Monday, July 23, 2007


I must appologize for not putting up any new pictures recently. I have been really busy. I thought I'd show a couple of highlight shots from the past. I happened to notice the above rainbow just on time. They come and go very quickly. By the time I had the right lens on to see the whole thing, it was gone. This picture is straight off the camera and untouched with any
editing program.

This is the only shot of lighting I have ever captured on a still camera. It was a really great catch by accident must admit, a compact camera accident! Just a push of my shutter button at the right time.

I bought my D40 not just because it is a very light weight SLR and it allows me to use my old Nikon lenses. I chose it way over getting a new compact super-zoom because I really don't do much with compact cameras anymore. When you get hooked on the speeds of a digital SLR it's hard going back (the D-40 packs a VERY fast shutter, faster then the D80!--1/500!) But this lighting shot actually was delayed by a compact camera. When I pushed the button this was not happening until the shutter delly went past! It was a real lucky hit out of know where since there was only a few strikes of lighting about every 15min or less.

Despite old huge shutter delays it happened. Not to sound too much of a know it all, but from what I have learned lighting is difficult for still photographers. There are ways to catch the initial flash and trigger a camera as many lighting bolts move flash twice or expand. But you would need a very high end camera and lots of gear. The most easy way to get lighting shots that I know of with a digital video camera!

If you only do stills, it is a longer exposure. Set up your camera to shoot at a slow iso such as 100-200iso. F-stop really does not matter all that much because it is a long exposure. To be sharp--I'd be at 8-11 depending on the conditions (I don't have the exact camera settings for this image and I have not done much lighting photography--this is the only shot I've tried). If you are in a lighting storm you want the shutter open a long time but the iso low and the f-stop up so that the very bright effects don't overwhelm the image and you can see details. Experiment with a tripod setting your camera at long exposures to test out lighting conditions. A good reference is obvious, see the lights in the distance in my picture, they show how dark it is. From that you can get an idea how much and how long your exposure should be with some experimentation.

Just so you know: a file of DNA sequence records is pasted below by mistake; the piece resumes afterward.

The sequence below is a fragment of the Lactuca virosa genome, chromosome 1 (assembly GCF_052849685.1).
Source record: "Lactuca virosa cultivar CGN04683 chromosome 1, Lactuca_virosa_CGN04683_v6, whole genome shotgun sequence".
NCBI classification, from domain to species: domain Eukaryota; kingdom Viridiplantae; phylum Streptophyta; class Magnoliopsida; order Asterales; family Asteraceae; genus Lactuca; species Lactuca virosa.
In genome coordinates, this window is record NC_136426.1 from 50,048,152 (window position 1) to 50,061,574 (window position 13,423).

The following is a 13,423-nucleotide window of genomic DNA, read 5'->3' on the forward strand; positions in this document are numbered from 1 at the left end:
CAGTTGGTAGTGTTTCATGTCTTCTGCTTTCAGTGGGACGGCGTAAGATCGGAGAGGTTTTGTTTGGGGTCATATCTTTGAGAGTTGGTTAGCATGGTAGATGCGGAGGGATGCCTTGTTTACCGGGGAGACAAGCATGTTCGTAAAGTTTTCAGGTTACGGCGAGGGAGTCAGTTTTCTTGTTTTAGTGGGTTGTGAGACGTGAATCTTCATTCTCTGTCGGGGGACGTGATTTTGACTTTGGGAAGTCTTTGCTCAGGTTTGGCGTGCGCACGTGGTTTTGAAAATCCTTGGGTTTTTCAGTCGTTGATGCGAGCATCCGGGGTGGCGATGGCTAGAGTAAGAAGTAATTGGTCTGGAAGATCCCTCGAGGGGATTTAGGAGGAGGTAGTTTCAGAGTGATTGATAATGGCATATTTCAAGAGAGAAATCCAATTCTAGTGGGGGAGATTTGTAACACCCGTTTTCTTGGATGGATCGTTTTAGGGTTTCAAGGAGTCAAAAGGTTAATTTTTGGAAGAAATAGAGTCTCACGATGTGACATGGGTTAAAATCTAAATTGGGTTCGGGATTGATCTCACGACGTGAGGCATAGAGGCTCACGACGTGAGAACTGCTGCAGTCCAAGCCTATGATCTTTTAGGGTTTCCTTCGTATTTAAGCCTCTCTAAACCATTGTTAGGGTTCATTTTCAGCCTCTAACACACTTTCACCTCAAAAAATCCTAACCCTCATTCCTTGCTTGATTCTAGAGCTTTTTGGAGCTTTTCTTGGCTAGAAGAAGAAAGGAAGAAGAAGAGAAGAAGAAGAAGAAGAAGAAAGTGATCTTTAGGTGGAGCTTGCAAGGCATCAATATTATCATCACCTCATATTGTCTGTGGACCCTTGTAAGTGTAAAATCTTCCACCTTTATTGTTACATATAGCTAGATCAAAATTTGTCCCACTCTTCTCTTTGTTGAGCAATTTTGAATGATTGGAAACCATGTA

Anything from 1/8th to 1/10th up to as much as a half min. or more =(1/30") th+ depending on your cameras ability's. It takes time, but the next lighting storm we have I plan to catch some more. We don't get many. Most digital medium-end digital SLR s max out at 60sec long exposure. Some are able to go longer but you may need a remote control for "BULB" mode.

I've been really busy with other things then photography, so for right now I may not put up any pictures for two weeks or so, maybe more. If your on my website for the first time don't forget the month-menu. Each one has a number but that is not the number of pictures in that month. It is the number of posted articles. There are 100s of pictures in some of the months. Make sure to check that out. This "blog-site" is really big and I've had allot of people